Ford investing heavily in the Future of Child Car Safety

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Today car giant Ford announced that it is developing one of the world’s first digital human child body models as part of their program to make car travel for young people safer.

The company has won numerous awards for the safety of their cars and now wants to increase their knowledge of how to create a safe travel environment for people of all ages from adults to young children. Specifically focusing on the impact of injuries to younger travellers are different to those of older passengers.

Dr Stephen Rouhana, Senior Technical Leader for Safety at Ford Research and Advanced Engineering, said “Our restraint systems are developed to help reduce serious injuries and fatalities in the field, and they have proven to be very effective. But crash injuries still occur. The more we know about the human body, the more we can consider how to make our restraint systems even better.”

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Digital bodies are very hard to make, the work on Ford’s adult human body took a staggering 11 years to complete. They aren’t replacing test crash dummies, the digital bodies are used in research laboratories to further understand the effects of injuries caused by accidents and how they can be avoided.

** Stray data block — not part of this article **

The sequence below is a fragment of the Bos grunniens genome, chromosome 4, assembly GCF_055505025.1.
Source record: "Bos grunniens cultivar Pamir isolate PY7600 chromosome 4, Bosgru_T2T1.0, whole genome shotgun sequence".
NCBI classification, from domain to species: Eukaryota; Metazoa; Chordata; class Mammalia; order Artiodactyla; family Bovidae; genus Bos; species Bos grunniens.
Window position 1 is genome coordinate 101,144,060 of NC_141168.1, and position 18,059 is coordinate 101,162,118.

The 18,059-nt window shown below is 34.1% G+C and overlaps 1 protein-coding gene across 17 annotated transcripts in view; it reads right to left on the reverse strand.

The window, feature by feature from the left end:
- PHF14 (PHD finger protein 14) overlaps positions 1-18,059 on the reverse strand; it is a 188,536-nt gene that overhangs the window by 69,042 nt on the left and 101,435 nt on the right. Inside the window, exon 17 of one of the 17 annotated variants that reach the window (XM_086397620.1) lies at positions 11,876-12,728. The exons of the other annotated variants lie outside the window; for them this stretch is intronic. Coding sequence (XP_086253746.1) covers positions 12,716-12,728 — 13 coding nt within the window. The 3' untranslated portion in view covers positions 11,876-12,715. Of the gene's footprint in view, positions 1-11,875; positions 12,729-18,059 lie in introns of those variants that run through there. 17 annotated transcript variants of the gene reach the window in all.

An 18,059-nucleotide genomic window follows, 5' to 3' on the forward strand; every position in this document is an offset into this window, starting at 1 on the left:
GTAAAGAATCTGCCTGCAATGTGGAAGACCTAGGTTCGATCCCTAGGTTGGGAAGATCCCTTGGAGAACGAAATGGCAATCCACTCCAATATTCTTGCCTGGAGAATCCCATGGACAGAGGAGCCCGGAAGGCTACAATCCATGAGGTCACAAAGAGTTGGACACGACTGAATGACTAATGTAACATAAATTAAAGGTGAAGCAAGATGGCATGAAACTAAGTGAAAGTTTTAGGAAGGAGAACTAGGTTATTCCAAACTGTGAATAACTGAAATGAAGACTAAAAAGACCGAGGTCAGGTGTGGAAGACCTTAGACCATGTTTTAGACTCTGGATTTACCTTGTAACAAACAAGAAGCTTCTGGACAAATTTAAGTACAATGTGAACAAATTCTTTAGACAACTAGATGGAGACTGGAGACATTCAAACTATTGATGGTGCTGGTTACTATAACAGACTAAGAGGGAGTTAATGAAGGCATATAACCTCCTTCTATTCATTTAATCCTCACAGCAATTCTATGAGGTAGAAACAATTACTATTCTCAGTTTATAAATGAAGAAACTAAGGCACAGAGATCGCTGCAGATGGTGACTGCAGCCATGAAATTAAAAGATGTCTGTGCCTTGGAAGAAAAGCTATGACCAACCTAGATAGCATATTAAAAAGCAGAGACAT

The digital bodies take so long to create because a very large amount of information is included in every bone and organ included in the body and how it works and effected. The data is gathered with lots of different medical scans taken from patients, and the research team can build a perfect copy to research with.

With the child’s body Rouhana said, “Building a digital human model of a child will help us design future systems that offer better protection for our young passengers.”


Of course, test crash dummies are still used in testing and development, and they have been for the past 70 years with Ford, the original design being created for the US Airforce to test ejector seats in jet fighters. However more modern crash test dummies have vinyl skin, a steel ribcage, a spine made of metal discs, moveable neck and knees that are designed to respond like the human equivalent. No longer are they just plastic figures bent into shapes.

Each test dummy has a variety of sensors built into the surface of the object to record impact crashes and pressure levels,”Today’s crash test dummies are very complex devices, a Hybrid III costs approximately 34,000 Euros but with full instrumentation this can rise to more than 50,000 Euros.” explained Senior Engineer for Safety Jake Head

It is life saving research that the team are doing and with these more insightful tools and equipment researchers will be looking for way to save more lives in the future and make it safer for everyone in cars.

Greg Collins
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